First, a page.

De inval van Dikeman was, hoe kan het ook anders, een gepast luidruchtig antwoord, waardoor het trio al zeer snel een vuist maakte die aankwam als een voorhamer. Er waren heel wat momenten waarbij het deed denken aan de noisy, abstracte elementen van Cactus Truck als ze op dreef zijn, al werd hier meer afgeweken van die freejazzkoers. En er werd ook wel gedoseerd, want plots werd ook overgeschakeld naar fluisterniveau en een plaats gegund aan een paar opvallende solomomenten. Zo kon Noble zijn imposante klankcontrole en ritmische drive etaleren en Serries verder terrein verkennen dat afwisselend herinnerde aan werk van gitaarspinnen als Derek Bailey, Manuel Mota en Sonny Sharrock.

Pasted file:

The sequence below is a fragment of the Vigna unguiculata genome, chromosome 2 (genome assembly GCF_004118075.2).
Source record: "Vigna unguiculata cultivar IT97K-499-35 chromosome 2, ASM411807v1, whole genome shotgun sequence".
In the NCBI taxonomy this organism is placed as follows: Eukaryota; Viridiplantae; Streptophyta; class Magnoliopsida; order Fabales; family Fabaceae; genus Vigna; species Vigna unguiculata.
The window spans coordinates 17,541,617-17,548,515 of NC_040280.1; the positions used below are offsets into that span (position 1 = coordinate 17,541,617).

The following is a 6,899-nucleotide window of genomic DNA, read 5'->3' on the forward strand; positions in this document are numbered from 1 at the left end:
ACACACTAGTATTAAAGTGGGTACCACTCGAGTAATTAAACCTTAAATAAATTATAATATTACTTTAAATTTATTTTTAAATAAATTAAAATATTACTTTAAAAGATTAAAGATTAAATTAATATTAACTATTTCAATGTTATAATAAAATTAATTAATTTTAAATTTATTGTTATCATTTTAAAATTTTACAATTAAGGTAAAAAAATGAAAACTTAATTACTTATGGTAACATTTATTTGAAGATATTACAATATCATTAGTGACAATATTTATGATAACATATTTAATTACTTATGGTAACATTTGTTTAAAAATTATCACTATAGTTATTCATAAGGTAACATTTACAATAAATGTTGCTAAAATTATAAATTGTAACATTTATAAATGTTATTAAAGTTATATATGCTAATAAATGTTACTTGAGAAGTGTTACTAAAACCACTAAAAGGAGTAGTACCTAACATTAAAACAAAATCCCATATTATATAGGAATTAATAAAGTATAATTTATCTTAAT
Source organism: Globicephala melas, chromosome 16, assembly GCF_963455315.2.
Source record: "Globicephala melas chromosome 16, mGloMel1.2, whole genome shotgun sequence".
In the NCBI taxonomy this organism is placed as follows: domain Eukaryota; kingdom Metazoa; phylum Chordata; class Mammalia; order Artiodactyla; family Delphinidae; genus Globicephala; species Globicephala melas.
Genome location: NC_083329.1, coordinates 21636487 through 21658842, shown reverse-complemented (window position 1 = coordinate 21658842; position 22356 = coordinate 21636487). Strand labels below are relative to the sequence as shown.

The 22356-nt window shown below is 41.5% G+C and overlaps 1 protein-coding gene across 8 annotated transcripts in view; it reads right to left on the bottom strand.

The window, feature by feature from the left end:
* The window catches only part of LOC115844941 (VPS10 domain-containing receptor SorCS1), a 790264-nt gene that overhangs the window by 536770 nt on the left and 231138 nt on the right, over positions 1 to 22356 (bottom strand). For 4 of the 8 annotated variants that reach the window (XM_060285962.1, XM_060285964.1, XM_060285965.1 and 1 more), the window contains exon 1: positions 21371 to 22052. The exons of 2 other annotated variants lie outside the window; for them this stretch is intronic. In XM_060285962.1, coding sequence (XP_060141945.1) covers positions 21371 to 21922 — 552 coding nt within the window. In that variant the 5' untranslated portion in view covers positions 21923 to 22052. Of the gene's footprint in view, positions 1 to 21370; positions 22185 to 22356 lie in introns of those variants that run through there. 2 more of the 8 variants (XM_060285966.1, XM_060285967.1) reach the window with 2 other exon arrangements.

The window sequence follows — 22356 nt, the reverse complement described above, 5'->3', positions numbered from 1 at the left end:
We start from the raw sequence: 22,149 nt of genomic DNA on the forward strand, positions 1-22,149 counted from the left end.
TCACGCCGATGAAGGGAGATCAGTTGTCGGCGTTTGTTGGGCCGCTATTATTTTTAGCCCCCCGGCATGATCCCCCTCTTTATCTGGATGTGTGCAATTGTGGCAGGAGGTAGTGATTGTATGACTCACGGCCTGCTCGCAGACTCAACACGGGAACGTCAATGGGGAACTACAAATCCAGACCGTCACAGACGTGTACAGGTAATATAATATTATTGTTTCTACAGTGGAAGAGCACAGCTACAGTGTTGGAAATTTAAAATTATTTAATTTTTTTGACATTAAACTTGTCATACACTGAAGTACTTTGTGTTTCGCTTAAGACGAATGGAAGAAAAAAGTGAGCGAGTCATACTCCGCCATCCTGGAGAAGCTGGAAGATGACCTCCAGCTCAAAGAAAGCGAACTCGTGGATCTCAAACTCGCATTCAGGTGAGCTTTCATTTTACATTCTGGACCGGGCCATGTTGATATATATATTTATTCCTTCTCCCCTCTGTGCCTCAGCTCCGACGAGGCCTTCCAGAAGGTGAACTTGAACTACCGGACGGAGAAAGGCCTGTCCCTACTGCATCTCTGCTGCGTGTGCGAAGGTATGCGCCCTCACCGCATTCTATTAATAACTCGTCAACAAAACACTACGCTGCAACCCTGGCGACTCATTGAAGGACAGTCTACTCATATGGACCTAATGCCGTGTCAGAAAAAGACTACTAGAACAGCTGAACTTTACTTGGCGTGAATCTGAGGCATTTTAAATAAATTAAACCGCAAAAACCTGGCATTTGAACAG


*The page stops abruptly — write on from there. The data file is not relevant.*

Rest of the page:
Wordt op het album een vrij directe, soms tumultueuze A-kant afgewisseld met een iets ingetogener tweede helft die nauwer aansluit bij de drones-traditie, dan werd dat gisteren aanvankelijk gevolgd. Serries creëerde hypnotiserende loops met een strijkstok (even leek er een viool of sitar aan te pas te komen), waardoor die tweede set aanvankelijk een minder nerveuze, gejaagde teneur had. De muzikanten zaten hier op een nauwer afgelijnd veld, waarbij het vooral Dikeman was die na verloop van tijd te ongedurig werd om er lang te blijven rondhangen. Het gevolg was opnieuw een kleine explosie, al wist Serries die loops na een tijdje opnieuw binnen te smokkelen.